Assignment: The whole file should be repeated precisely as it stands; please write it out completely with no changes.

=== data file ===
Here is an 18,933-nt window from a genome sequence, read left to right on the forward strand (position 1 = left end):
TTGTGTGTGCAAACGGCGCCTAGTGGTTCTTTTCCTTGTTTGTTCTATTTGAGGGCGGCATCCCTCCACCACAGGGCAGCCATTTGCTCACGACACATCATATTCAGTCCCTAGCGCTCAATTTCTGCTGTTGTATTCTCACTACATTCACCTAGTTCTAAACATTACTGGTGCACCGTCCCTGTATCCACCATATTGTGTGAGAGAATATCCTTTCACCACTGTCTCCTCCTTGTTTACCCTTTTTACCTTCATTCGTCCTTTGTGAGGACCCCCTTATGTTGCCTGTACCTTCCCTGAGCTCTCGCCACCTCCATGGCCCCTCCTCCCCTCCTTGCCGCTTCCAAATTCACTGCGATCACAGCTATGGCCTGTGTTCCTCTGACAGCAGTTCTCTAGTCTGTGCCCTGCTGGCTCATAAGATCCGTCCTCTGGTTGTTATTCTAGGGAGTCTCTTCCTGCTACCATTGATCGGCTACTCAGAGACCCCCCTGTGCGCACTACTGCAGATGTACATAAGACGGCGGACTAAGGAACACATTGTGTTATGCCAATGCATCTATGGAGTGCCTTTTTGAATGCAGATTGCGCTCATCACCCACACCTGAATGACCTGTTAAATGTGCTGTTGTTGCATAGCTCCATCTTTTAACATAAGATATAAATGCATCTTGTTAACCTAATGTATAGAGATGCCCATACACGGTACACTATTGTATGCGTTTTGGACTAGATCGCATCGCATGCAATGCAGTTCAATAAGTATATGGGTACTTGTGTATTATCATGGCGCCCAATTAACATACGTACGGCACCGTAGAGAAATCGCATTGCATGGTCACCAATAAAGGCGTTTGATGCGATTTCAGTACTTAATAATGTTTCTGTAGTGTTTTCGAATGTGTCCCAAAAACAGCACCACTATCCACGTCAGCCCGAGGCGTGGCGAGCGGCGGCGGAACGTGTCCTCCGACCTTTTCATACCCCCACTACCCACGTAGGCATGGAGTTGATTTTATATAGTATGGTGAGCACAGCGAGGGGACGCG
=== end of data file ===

Here is an 18,933-nt window from a genome sequence, read left to right on the forward strand (position 1 = left end):
TTGTGTGTGCAAACGGCGCCTAGTGGTTCTTTTCCTTGTTTGTTCTATTTGAGGGCGGCATCCCTCCACCACAGGGCAGCCATTTGCTCACGACACATCATATTCAGTCCCTAGCGCTCAATTTCTGCTGTTGTATTCTCACTACATTCACCTAGTTCTAAACATTACTGGTGCACCGTCCCTGTATCCACCATATTGTGTGAGAGAATATCCTTTCACCACTGTCTCCTCCTTGTTTACCCTTTTTACCTTCATTCGTCCTTTGTGAGGACCCCCTTATGTTGCCTGTACCTTCCCTGAGCTCTCGCCACCTCCATGGCCCCTCCTCCCCTCCTTGCCGCTTCCAAATTCACTGCGATCACAGCTATGGCCTGTGTTCCTCTGACAGCAGTTCTCTAGTCTGTGCCCTGCTGGCTCATAAGATCCGTCCTCTGGTTGTTATTCTAGGGAGTCTCTTCCTGCTACCATTGATCGGCTACTCAGAGACCCCCCTGTGCGCACTACTGCAGATGTACATAAGACGGCGGACTAAGGAACACATTGTGTTATGCCAATGCATCTATGGAGTGCCTTTTTGAATGCAGATTGCGCTCATCACCCACACCTGAATGACCTGTTAAATGTGCTGTTGTTGCATAGCTCCATCTTTTAACATAAGATATAAATGCATCTTGTTAACCTAATGTATAGAGATGCCCATACACGGTACACTATTGTATGCGTTTTGGACTAGATCGCATCGCATGCAATGCAGTTCAATAAGTATATGGGTACTTGTGTATTATCATGGCGCCCAATTAACATACGTACGGCACCGTAGAGAAATCGCATTGCATGGTCACCAATAAAGGCGTTTGATGCGATTTCAGTACTTAATAATGTTTCTGTAGTGTTTTCGAATGTGTCCCAAAAACAGCACCACTATCCACGTCAGCCCGAGGCGTGGCGAGCGGCGGCGGAACGTGTCCTCCGACCTTTTCATACCCCCACTACCCACGTAGGCATGGAGTTGATTTTATATAGTATGGTGAGCACAGCGAGGGGACGCG